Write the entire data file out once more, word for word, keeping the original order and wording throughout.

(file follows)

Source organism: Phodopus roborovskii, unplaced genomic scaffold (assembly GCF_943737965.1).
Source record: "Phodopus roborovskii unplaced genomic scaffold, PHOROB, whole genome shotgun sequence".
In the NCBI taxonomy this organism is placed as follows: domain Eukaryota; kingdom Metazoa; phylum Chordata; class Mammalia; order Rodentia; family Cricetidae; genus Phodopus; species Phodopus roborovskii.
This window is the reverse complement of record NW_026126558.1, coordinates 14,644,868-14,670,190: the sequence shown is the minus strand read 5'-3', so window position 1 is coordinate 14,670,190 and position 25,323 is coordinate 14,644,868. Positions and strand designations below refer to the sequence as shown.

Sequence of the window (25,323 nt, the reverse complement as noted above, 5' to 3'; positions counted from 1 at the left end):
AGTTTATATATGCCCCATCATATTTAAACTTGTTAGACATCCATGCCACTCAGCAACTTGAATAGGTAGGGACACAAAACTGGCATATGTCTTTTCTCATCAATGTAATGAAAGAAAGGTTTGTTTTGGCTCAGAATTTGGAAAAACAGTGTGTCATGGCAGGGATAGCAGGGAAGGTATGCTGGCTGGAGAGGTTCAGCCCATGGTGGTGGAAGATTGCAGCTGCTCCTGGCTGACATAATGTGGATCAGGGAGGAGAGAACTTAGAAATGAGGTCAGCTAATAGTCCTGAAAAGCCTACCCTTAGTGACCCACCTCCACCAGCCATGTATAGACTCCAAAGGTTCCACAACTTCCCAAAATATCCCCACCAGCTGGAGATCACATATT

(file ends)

Source organism: Phodopus roborovskii, unplaced genomic scaffold (assembly GCF_943737965.1).
Source record: "Phodopus roborovskii unplaced genomic scaffold, PHOROB, whole genome shotgun sequence".
In the NCBI taxonomy this organism is placed as follows: domain Eukaryota; kingdom Metazoa; phylum Chordata; class Mammalia; order Rodentia; family Cricetidae; genus Phodopus; species Phodopus roborovskii.
This window is the reverse complement of record NW_026126558.1, coordinates 14,644,868-14,670,190: the sequence shown is the minus strand read 5'-3', so window position 1 is coordinate 14,670,190 and position 25,323 is coordinate 14,644,868. Positions and strand designations below refer to the sequence as shown.

Sequence of the window (25,323 nt, the reverse complement as noted above, 5' to 3'; positions counted from 1 at the left end):
AGTTTATATATGCCCCATCATATTTAAACTTGTTAGACATCCATGCCACTCAGCAACTTGAATAGGTAGGGACACAAAACTGGCATATGTCTTTTCTCATCAATGTAATGAAAGAAAGGTTTGTTTTGGCTCAGAATTTGGAAAAACAGTGTGTCATGGCAGGGATAGCAGGGAAGGTATGCTGGCTGGAGAGGTTCAGCCCATGGTGGTGGAAGATTGCAGCTGCTCCTGGCTGACATAATGTGGATCAGGGAGGAGAGAACTTAGAAATGAGGTCAGCTAATAGTCCTGAAAAGCCTACCCTTAGTGACCCACCTCCACCAGCCATGTATAGACTCCAAAGGTTCCACAACTTCCCAAAATATCCCCACCAGCTGGAGATCACATATT